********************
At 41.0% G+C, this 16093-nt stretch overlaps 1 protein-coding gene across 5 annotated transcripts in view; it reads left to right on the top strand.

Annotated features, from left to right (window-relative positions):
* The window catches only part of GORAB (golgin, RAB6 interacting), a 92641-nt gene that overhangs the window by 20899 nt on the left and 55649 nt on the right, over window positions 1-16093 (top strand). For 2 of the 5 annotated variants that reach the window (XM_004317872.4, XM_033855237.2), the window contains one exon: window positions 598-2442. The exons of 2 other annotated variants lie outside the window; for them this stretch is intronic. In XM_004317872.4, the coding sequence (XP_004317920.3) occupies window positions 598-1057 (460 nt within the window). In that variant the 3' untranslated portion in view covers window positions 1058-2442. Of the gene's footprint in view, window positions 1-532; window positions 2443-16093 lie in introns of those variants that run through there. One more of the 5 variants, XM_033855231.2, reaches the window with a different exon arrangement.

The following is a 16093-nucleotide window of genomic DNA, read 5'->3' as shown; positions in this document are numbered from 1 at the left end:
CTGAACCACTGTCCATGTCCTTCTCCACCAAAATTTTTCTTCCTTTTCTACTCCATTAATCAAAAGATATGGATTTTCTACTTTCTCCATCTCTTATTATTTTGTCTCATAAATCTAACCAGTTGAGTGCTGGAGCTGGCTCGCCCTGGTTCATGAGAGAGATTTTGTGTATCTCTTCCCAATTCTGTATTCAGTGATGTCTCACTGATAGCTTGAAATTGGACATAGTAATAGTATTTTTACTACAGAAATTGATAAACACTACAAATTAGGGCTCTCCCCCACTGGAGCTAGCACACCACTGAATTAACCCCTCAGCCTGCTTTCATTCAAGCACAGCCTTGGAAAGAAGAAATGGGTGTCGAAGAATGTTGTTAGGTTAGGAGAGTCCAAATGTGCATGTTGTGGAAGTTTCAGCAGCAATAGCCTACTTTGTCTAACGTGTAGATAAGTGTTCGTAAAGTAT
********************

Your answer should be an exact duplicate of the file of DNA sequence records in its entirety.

At 41.0% G+C, this 16093-nt stretch overlaps 1 protein-coding gene across 5 annotated transcripts in view; it reads left to right on the top strand.

Annotated features, from left to right (window-relative positions):
* The window catches only part of GORAB (golgin, RAB6 interacting), a 92641-nt gene that overhangs the window by 20899 nt on the left and 55649 nt on the right, over window positions 1-16093 (top strand). For 2 of the 5 annotated variants that reach the window (XM_004317872.4, XM_033855237.2), the window contains one exon: window positions 598-2442. The exons of 2 other annotated variants lie outside the window; for them this stretch is intronic. In XM_004317872.4, the coding sequence (XP_004317920.3) occupies window positions 598-1057 (460 nt within the window). In that variant the 3' untranslated portion in view covers window positions 1058-2442. Of the gene's footprint in view, window positions 1-532; window positions 2443-16093 lie in introns of those variants that run through there. One more of the 5 variants, XM_033855231.2, reaches the window with a different exon arrangement.

The following is a 16093-nucleotide window of genomic DNA, read 5'->3' as shown; positions in this document are numbered from 1 at the left end:
CTGAACCACTGTCCATGTCCTTCTCCACCAAAATTTTTCTTCCTTTTCTACTCCATTAATCAAAAGATATGGATTTTCTACTTTCTCCATCTCTTATTATTTTGTCTCATAAATCTAACCAGTTGAGTGCTGGAGCTGGCTCGCCCTGGTTCATGAGAGAGATTTTGTGTATCTCTTCCCAATTCTGTATTCAGTGATGTCTCACTGATAGCTTGAAATTGGACATAGTAATAGTATTTTTACTACAGAAATTGATAAACACTACAAATTAGGGCTCTCCCCCACTGGAGCTAGCACACCACTGAATTAACCCCTCAGCCTGCTTTCATTCAAGCACAGCCTTGGAAAGAAGAAATGGGTGTCGAAGAATGTTGTTAGGTTAGGAGAGTCCAAATGTGCATGTTGTGGAAGTTTCAGCAGCAATAGCCTACTTTGTCTAACGTGTAGATAAGTGTTCGTAAAGTAT